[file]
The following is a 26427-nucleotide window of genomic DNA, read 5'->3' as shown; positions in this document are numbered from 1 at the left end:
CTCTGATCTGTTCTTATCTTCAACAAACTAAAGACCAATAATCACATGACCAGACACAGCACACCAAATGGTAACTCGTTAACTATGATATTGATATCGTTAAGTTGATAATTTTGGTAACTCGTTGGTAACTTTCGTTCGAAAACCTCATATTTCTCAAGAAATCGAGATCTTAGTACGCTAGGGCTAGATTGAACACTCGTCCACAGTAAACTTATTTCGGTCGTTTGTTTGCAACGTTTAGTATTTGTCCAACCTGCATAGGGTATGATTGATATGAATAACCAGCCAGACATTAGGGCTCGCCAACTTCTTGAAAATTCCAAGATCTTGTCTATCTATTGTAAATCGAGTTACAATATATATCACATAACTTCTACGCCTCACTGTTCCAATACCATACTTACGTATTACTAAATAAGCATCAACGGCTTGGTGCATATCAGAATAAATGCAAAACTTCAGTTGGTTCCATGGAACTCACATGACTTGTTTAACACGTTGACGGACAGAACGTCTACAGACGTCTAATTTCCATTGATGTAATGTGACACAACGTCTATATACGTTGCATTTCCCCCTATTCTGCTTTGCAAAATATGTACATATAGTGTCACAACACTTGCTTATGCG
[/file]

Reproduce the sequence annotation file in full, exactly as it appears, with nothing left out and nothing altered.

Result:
The following is a 26427-nucleotide window of genomic DNA, read 5'->3' as shown; positions in this document are numbered from 1 at the left end:
CTCTGATCTGTTCTTATCTTCAACAAACTAAAGACCAATAATCACATGACCAGACACAGCACACCAAATGGTAACTCGTTAACTATGATATTGATATCGTTAAGTTGATAATTTTGGTAACTCGTTGGTAACTTTCGTTCGAAAACCTCATATTTCTCAAGAAATCGAGATCTTAGTACGCTAGGGCTAGATTGAACACTCGTCCACAGTAAACTTATTTCGGTCGTTTGTTTGCAACGTTTAGTATTTGTCCAACCTGCATAGGGTATGATTGATATGAATAACCAGCCAGACATTAGGGCTCGCCAACTTCTTGAAAATTCCAAGATCTTGTCTATCTATTGTAAATCGAGTTACAATATATATCACATAACTTCTACGCCTCACTGTTCCAATACCATACTTACGTATTACTAAATAAGCATCAACGGCTTGGTGCATATCAGAATAAATGCAAAACTTCAGTTGGTTCCATGGAACTCACATGACTTGTTTAACACGTTGACGGACAGAACGTCTACAGACGTCTAATTTCCATTGATGTAATGTGACACAACGTCTATATACGTTGCATTTCCCCCTATTCTGCTTTGCAAAATATGTACATATAGTGTCACAACACTTGCTTATGCG